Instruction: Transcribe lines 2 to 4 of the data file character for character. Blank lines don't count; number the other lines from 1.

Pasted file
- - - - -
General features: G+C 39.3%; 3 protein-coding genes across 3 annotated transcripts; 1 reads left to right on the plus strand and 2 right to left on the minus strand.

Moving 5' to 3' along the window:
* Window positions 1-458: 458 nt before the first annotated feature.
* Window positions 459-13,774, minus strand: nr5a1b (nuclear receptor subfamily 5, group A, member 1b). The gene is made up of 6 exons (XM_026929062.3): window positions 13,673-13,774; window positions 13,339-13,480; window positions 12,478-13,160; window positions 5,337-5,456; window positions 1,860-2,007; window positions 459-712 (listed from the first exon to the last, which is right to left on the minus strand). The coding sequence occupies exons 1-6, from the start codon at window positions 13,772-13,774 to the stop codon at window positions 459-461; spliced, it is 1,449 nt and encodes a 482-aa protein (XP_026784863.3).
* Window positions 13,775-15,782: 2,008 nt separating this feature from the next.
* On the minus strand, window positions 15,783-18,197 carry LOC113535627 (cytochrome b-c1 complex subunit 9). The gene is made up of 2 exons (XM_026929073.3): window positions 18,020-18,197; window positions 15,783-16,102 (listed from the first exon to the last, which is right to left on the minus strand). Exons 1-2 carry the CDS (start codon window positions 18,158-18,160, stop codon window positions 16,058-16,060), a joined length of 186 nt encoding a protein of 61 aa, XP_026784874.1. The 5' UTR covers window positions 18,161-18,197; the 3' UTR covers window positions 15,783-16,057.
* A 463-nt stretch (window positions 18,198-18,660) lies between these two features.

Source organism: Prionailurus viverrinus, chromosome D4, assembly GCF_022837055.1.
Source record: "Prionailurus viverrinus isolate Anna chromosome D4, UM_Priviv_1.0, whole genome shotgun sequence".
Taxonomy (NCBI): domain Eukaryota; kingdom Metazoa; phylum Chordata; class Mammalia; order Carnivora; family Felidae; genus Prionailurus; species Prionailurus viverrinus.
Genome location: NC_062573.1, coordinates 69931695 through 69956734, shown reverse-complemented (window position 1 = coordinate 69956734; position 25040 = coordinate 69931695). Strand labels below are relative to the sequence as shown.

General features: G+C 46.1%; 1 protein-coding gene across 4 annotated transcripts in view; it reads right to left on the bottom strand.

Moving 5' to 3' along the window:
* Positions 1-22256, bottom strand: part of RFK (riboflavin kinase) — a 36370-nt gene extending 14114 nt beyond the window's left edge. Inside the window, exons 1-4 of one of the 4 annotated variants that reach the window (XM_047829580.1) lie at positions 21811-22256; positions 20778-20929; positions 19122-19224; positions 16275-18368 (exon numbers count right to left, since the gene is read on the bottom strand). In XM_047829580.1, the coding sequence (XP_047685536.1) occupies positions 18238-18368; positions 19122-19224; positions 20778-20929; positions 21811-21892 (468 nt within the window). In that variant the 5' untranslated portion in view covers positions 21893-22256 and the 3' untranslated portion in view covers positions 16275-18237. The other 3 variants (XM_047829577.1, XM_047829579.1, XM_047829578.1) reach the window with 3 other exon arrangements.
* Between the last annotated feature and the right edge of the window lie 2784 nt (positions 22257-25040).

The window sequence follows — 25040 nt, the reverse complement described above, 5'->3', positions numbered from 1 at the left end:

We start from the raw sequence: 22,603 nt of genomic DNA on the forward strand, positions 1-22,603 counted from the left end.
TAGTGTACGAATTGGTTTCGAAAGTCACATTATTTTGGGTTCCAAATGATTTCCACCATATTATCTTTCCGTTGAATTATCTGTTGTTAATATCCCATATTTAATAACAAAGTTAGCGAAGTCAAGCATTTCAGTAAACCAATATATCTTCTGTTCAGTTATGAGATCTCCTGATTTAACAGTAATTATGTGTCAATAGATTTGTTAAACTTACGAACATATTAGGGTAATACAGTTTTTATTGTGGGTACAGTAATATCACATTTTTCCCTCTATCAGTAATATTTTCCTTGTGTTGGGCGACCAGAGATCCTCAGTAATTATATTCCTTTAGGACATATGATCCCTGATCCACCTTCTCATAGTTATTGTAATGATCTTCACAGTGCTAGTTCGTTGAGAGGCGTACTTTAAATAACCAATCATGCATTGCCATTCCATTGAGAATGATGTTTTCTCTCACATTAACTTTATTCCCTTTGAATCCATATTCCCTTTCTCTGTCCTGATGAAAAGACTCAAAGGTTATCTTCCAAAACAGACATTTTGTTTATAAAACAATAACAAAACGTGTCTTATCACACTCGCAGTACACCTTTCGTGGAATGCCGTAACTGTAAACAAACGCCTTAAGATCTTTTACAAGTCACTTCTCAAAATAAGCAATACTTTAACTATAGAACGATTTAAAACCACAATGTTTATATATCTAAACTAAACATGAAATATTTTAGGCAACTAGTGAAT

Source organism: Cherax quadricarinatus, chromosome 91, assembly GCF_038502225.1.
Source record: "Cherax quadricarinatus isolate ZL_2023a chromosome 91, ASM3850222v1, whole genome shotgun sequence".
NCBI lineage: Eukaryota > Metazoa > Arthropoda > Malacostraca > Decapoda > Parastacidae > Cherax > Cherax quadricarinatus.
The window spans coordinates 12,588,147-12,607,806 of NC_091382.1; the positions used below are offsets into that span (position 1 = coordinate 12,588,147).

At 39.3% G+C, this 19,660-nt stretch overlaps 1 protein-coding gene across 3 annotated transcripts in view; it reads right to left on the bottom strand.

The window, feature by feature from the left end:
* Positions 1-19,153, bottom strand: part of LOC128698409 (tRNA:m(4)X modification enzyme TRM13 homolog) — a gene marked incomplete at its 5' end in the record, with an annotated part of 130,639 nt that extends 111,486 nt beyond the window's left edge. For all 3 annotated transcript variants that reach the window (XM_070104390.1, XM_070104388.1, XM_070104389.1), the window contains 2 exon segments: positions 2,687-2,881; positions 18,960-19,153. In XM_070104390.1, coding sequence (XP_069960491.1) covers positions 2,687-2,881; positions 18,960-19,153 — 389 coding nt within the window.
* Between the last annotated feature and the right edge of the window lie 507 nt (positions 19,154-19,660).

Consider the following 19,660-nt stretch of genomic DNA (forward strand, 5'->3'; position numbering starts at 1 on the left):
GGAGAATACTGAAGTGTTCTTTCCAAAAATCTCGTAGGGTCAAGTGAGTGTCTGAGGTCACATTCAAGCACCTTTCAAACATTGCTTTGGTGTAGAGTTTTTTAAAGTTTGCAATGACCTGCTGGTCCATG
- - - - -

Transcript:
Moving 5' to 3' along the window:
* Window positions 1-458: 458 nt before the first annotated feature.
* Window positions 459-13,774, minus strand: nr5a1b (nuclear receptor subfamily 5, group A, member 1b). The gene is made up of 6 exons (XM_026929062.3): window positions 13,673-13,774; window positions 13,339-13,480; window positions 12,478-13,160; window positions 5,337-5,456; window positions 1,860-2,007; window positions 459-712 (listed from the first exon to the last, which is right to left on the minus strand). The coding sequence occupies exons 1-6, from the start codon at window positions 13,772-13,774 to the stop codon at window positions 459-461; spliced, it is 1,449 nt and encodes a 482-aa protein (XP_026784863.3).